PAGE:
Performance has never been a problem for the Quattroporte. Even the 'base' 4.2 litre V8 model can hit 60 mph in a shade over 5 seconds, and top out at over 170mph.

The downside to the drivetrain - although if you're in the market for a Quattroporte this probably isn't an issue - is fuel consumption. It's bad. Later cars were a bit more frugal however.

Chassis, Suspension and Brakes
The Maserati Quattroporte is a large car, and no amount of engineering wizardry is going to hide that fact. But the chassis does make for an entertaining drive, and also, if you're taking in the view from one of the passenger seats, it provides a smooth and comfortable ride.

The Quattroporte is best when it can stretch its legs on the motorway or highway. But it can also handle town driving (better with the later full-auto transmission), and tighter more complicated roadways. The Quattroporte Sport GTS is the one to go for if you want to do the driving yourself and get some kicks out of it at the same time. This model has stiffer suspension and a more driver-orientated setup.

For those who prefer to be driven, the Quattroporte Executive GT is a good option as it features a softer suspension system and a more luxurious interior.

With the Maserati Quattroporte, regular checks of the wheel alignment are recommended. When the wheel alignment isn't perfectly setup the handling characteristics take a serious nosedive.

Early cars also suffered from play in the steering around the center. This ailment was cured after the first year.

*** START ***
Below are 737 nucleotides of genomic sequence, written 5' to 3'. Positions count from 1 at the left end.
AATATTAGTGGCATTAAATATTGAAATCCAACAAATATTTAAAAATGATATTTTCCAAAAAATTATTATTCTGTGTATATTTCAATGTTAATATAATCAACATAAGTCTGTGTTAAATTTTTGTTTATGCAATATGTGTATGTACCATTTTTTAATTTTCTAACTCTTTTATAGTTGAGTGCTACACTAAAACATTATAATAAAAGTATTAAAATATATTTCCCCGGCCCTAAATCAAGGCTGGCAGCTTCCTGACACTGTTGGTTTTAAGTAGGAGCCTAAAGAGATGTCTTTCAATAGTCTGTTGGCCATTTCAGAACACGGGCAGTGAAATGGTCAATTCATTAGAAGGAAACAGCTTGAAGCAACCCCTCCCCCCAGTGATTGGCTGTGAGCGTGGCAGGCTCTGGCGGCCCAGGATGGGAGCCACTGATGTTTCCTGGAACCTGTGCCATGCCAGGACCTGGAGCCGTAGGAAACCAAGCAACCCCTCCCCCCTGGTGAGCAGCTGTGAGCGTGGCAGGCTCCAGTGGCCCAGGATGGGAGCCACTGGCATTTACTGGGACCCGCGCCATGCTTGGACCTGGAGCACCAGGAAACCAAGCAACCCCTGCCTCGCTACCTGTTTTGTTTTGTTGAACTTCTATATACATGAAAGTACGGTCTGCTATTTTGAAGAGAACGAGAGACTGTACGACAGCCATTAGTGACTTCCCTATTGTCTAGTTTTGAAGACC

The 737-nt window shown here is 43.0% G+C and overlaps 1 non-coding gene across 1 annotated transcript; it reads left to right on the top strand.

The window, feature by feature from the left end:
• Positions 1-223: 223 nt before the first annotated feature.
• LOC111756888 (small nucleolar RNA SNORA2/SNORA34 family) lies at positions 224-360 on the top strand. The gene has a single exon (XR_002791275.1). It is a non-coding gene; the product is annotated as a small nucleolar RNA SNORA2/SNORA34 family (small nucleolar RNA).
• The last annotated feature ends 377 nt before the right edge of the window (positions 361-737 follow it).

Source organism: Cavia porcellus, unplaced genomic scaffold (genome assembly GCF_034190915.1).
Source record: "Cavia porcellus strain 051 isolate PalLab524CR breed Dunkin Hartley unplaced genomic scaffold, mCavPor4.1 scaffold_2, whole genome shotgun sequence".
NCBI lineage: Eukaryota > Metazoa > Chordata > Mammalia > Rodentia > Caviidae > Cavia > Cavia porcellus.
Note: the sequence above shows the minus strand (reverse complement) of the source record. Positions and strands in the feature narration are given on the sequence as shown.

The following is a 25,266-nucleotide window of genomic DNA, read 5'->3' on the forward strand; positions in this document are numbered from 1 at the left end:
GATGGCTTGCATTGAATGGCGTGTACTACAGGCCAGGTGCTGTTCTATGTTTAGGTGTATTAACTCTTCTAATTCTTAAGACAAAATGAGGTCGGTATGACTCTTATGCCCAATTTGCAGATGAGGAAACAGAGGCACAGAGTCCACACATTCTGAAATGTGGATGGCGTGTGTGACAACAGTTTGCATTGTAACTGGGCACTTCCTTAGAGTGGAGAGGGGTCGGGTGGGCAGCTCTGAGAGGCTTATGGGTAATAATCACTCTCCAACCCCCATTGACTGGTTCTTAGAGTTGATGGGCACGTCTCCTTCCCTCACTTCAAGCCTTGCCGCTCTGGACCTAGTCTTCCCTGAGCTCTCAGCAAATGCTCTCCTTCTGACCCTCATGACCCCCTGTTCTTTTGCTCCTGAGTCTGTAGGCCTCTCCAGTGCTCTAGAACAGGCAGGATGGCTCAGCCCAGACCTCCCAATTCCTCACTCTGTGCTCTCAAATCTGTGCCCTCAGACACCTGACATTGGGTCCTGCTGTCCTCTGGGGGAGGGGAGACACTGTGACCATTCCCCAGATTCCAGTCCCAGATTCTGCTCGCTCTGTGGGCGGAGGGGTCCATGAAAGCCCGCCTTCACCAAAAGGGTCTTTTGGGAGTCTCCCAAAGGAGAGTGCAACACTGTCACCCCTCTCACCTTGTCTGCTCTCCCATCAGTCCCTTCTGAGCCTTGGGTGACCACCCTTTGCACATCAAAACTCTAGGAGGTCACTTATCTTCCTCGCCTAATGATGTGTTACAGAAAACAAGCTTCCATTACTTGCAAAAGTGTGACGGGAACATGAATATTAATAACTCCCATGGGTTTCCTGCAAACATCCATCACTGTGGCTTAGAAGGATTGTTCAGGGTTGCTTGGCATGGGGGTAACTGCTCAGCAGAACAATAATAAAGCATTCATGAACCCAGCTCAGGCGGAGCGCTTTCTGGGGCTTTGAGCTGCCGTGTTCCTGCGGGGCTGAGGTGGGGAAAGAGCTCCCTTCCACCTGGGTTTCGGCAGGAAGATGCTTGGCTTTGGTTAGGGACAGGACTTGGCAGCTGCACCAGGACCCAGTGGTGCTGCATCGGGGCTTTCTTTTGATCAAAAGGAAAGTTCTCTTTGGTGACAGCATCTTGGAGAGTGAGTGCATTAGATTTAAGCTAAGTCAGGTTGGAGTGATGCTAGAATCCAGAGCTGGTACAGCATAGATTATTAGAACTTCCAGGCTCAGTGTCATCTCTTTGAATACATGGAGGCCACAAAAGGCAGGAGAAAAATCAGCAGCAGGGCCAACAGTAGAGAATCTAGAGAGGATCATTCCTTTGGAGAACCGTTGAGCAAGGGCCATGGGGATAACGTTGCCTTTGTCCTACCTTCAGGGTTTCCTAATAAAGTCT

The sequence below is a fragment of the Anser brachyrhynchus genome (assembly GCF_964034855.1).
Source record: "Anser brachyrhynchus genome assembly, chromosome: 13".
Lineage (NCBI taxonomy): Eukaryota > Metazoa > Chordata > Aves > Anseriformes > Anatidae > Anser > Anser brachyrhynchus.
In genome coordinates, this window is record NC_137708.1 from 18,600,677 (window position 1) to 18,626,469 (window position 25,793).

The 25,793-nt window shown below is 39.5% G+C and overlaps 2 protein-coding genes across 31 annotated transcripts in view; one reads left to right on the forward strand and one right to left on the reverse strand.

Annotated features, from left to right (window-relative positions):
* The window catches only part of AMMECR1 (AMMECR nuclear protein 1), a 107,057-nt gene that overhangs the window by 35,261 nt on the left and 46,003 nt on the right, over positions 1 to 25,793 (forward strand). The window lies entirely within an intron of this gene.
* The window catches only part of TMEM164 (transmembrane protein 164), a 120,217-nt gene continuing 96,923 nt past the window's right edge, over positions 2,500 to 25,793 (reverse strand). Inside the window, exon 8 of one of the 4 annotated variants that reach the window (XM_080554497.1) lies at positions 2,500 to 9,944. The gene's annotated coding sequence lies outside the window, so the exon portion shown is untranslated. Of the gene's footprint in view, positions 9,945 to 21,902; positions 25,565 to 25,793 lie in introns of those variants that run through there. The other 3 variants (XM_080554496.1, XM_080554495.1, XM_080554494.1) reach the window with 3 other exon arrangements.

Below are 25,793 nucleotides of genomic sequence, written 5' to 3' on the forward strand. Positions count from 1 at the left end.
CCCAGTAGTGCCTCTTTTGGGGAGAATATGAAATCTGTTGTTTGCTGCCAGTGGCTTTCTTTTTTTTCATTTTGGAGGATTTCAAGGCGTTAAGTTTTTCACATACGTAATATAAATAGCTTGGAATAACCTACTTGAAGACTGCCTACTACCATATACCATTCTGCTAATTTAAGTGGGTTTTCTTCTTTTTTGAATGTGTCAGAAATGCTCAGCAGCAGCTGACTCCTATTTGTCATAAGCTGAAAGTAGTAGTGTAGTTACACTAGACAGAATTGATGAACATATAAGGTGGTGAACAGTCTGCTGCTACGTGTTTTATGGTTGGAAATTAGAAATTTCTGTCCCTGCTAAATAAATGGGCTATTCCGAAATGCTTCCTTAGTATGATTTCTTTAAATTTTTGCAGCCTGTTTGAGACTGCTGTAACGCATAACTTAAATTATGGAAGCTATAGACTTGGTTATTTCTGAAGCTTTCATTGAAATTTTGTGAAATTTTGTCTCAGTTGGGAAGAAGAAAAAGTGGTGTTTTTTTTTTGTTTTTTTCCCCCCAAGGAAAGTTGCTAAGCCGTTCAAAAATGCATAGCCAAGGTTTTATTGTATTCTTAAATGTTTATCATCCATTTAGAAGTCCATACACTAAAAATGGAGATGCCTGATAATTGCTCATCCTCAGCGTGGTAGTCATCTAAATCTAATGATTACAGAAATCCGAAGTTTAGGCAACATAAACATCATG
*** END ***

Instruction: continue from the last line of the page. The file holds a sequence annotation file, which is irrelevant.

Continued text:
In general the Quattroporte's brakes are pretty effective, but they also don't provide a great deal of positive feedback. Many owners choose to upgrade the pads and brake fluid when it comes time for servicing.


There are no major issues to report in regard to the bodywork, and fit and finish - as you'd expect - is exceptional. Stone chips can occur around the wheel arches, and on some cars the hood safety catch can stop working.

Unlike the exterior, which is one of the best in its class for style and grace, the Maserati Quattroporte's interior is a bit of a nonevent. It is well equipped, comfortable and compared to a normal car it's fantastic. But for the ultra-luxury sedan segment it's below average. The center console layout is dull and unappealing, as is the steering wheel. The front seats look like they come from a mid-nineties American barge, and the door panels look fussy and poorly laid out.

There are some highlights though, like reclining rear seats, central TV system, and in some markets it was fitted with double-glazed windows.

With the interior check that none of the trim pieces have worked loose, and also make sure all the switches and gizmos work as they should - some of the electronic systems can be a touch temperamental.

If you've got the money to keep it well serviced, and are drawn by the car's looks and charm, then the Quattroporte doesn't really have much competition. If you want a luxury sedan which is going to offer up a few less hassles, then probably best to look at something from Germany.

Similar and related vehicles:
  2009 Aston Martin Rapide
  2008 Maserati Quattroporte Sport GT S
  2010 Porsche Panamera

Year (of specifications) 2004 - 2012
Engine 4244 cc V8
Transmission RWD
Max speed 171 mph
0-60 mph 5.2 seconds
Horsepower 394 bhp @ 7000 rpm
weight 1930 kgs / 4255 lbs

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Maserati Quattroporte at night